Creating no drama, Free SSL Certificates with a little little help from tralum.
*Tech Specs. At the time of this writing I am utilizing a Windows 10 server with IIS 10.
First things first. Go to ZeroSSL and sign up! You’ll need to register in order to utilize the free 90 day option SSL Certificates (you get up to 3 certificates; unfortunately no wild cards). Once you are logged in you will need to go to the “Certificates” tab (1) and then click the “New Certificate” button shown below.
Adding Certificate Information
First Add your domain, DO NOT click wildcard. This option has next to it “Pro” meaning at the end of finalizing you will need to pay for the Pro plan.
Selecting your plan, if you chose no wild card, you’ll be able to proceed under “Free”
Just to note, unless you are a heavy duty user and have multiple sites and like spending money. Stick with Free. ZeroSSL will send notifications when renewals are coming up. However, one perk with even the $10 a month is the API call which technically could update your SSL automatically.
Once you get past the above screen you will need to validate your site by email, posting something to the DNS, or posting a html file I believe to your site.
I would do the email, especially if you have a catch-all email that forwards to your personal email. Makes things easier. Note, please check your Junk Mail… I’ve had many a ZeroSSL email slip into the dark pit of junkmail.
Once Verified, Issue the certificate!
Let’s get this glorious certificate download! You will need to download it for Apache… I know, we are going to use it on IIS, but it works. Trust me!
NOW, for the tricky bit
So far so good. But here is the tricky bit. We now need to download software called openVPN and use this to convert our newly downloaded certificate into one that IIS10 will be able to use and understand. So stay with me and we will get through this!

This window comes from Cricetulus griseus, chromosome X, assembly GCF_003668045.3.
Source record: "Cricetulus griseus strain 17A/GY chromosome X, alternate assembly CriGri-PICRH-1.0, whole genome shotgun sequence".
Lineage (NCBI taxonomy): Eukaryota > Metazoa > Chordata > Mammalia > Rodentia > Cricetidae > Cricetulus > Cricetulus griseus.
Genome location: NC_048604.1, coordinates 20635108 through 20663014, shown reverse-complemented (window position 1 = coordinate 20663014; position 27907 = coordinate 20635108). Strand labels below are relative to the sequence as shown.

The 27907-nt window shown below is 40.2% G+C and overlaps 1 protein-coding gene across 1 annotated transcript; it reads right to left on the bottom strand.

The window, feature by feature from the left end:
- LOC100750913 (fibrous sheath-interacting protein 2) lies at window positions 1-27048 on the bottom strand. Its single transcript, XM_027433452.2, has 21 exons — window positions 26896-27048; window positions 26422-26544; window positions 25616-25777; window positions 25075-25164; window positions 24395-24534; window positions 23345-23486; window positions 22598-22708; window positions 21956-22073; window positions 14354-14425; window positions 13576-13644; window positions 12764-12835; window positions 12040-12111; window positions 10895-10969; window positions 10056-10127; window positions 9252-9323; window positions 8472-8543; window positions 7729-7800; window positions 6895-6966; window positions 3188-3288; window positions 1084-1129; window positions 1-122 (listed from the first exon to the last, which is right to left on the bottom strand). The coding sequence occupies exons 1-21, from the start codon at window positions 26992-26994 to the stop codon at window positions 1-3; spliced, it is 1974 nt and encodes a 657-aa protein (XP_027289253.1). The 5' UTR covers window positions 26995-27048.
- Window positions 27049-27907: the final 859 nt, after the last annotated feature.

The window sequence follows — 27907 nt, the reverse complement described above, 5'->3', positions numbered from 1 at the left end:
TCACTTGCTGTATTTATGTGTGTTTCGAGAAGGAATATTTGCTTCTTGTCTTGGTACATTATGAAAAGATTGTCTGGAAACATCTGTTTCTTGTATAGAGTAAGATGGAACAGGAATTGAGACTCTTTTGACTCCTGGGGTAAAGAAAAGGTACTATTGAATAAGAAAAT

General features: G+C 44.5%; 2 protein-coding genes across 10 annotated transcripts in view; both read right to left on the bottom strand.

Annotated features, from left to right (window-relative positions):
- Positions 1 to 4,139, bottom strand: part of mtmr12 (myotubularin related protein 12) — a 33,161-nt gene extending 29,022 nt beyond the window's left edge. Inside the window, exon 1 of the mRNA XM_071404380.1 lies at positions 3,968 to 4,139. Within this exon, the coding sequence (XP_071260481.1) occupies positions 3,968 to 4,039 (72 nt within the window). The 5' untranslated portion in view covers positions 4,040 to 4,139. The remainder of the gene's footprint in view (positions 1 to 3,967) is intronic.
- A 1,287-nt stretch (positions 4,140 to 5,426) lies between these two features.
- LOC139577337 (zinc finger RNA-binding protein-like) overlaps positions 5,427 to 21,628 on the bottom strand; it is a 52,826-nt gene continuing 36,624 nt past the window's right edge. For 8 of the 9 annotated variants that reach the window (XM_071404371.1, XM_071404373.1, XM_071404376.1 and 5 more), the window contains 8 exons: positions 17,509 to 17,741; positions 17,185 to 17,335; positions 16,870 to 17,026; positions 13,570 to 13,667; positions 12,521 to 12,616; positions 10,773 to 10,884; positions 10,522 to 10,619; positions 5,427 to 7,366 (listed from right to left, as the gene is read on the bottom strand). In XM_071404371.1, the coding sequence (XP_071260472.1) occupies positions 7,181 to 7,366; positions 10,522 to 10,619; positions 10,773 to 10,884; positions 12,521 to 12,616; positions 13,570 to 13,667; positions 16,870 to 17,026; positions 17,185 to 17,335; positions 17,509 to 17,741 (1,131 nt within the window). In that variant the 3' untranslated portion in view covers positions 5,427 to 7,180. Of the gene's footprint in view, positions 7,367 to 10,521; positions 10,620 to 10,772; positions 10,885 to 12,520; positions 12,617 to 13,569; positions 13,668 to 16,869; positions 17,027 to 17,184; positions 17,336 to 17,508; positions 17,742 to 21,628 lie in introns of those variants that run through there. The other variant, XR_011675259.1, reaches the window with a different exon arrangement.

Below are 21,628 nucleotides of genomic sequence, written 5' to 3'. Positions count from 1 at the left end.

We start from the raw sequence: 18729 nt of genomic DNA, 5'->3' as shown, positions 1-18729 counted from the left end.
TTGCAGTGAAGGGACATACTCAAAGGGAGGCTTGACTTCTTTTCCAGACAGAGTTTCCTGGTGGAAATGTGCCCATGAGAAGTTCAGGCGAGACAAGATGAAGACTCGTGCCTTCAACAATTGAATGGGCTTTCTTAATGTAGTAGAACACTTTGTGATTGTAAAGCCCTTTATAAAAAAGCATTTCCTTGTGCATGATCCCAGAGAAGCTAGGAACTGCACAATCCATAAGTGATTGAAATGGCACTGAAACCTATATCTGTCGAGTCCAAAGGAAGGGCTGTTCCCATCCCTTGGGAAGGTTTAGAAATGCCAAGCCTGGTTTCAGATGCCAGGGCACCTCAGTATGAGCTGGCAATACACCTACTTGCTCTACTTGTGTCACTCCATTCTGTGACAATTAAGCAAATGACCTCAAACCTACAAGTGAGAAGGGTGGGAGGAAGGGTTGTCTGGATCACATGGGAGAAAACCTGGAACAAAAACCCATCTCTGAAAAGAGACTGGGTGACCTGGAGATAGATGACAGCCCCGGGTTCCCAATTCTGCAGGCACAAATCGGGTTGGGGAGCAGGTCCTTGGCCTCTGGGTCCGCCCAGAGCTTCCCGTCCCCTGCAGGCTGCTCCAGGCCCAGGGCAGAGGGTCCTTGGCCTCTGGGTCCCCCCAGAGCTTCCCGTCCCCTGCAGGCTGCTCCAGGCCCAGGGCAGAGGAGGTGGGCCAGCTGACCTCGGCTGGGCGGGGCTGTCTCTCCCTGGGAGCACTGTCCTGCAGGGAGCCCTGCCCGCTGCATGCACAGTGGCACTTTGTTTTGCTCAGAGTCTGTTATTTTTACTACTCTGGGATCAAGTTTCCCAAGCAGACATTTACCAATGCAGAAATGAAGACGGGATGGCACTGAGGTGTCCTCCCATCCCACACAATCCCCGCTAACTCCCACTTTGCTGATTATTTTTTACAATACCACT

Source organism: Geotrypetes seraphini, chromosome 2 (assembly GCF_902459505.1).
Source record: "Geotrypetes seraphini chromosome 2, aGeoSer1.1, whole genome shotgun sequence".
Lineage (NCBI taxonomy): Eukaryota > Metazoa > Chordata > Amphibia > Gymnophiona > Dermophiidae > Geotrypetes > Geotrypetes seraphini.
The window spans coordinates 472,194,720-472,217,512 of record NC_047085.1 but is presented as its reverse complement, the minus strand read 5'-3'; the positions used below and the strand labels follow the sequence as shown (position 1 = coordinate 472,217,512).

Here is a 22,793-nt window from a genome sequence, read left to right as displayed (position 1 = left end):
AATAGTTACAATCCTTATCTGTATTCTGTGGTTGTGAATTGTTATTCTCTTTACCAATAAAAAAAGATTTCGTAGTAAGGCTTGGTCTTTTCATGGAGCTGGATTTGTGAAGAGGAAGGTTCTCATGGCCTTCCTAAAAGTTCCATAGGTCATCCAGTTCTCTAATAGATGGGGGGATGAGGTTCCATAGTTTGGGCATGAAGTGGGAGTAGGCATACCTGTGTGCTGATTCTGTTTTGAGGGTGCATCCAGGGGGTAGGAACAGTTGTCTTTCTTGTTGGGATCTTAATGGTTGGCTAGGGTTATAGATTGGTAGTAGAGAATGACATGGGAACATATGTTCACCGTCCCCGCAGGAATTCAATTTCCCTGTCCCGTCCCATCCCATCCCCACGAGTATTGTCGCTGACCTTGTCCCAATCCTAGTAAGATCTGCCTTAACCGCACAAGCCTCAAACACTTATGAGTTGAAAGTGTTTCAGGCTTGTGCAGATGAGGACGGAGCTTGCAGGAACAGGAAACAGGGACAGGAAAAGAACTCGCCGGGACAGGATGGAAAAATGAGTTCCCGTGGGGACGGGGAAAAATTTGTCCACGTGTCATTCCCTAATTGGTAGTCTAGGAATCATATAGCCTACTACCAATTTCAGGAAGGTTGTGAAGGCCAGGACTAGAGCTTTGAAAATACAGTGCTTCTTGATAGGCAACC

Just for reference, here are a couple helpful links on what we are about to do if you have questions.
Medium.com and ZeroSSL.com
This step is a simple one. Simply choose the version that applies to your PC from here. As an example, I chose the Win64 OpenSSL v1.1.1g MSI (not the light version) from the table:
Run the install! Once installed… RESTART! After you restart your machine you will need to open the command terminal.
In the terminal you will need to type
openssl version. As shown below. You should see OpenSSL 1… which means it is up and running. If not, try going here to see if it can help.
Time for the fun!
With the Command Prompt still up, you will need to go to the directory your certificates are (make sure they are unzipped). I usually type
cd\Users\webserver\desktop\SSL Certificates\tralum.com . I recommend having a text file so you can just copy and paste it for future use. Once you are in the folder that has your certificates, you will need to type the following (again, save it to a text document to make your life easier).
copy /b certificate.crt + ca_bundle.crt full_chain.crt
You will see the following:
After this you will need to type:
openssl pkcs12 -export -out certificate.p12 -inkey private.key -in full_chain.crt
Make sure to write down your password! Lest ye forget and have to repeat this all over! Alright, NOW we have a certificate we can utilize on IIS10!
Add your newly created SSL certificate to your stunning IIS
Almost to the finish line, hopefully it has gone smoothly for you!
- Open IIS Manager
- Select the main server, then find Server Certificates
- Double click Server Certificates to open
- Select Import on the far right
- Click the three dots on the pop-up box for Certificate file (.pfx)
- Once you get to the directory, adjust the .pfx to be *.* for all files
- Select “Certificate.p12” — enter the password you wrote down when you were setting this up in the command prompt.
- Once you are done you will see it in your server certificate list
- Click the domain; you will be adding the certificate too
- Click Bindings
- Select Add
- Enter the fields similar to what is in the image below, swapping of course your URL instead of tralum.com
- MAKE SURE TO CHECK “Require Server Name Indication” If you have more than one server and don’t want to get cheeky and have several IP addresses per HTTPS, then check that box!
- Select the SSL Certificate
- Say OK, and now hello, secured site!
Phew..that wasn’t so hard? Well, maybe a little. But now that you’ve got that down, it won’t be hard to create new ZEROSSL Certificates again and again and again!
If you want to know how to force your IIS10 to always go to HTTPS, I will be doing a write up soon!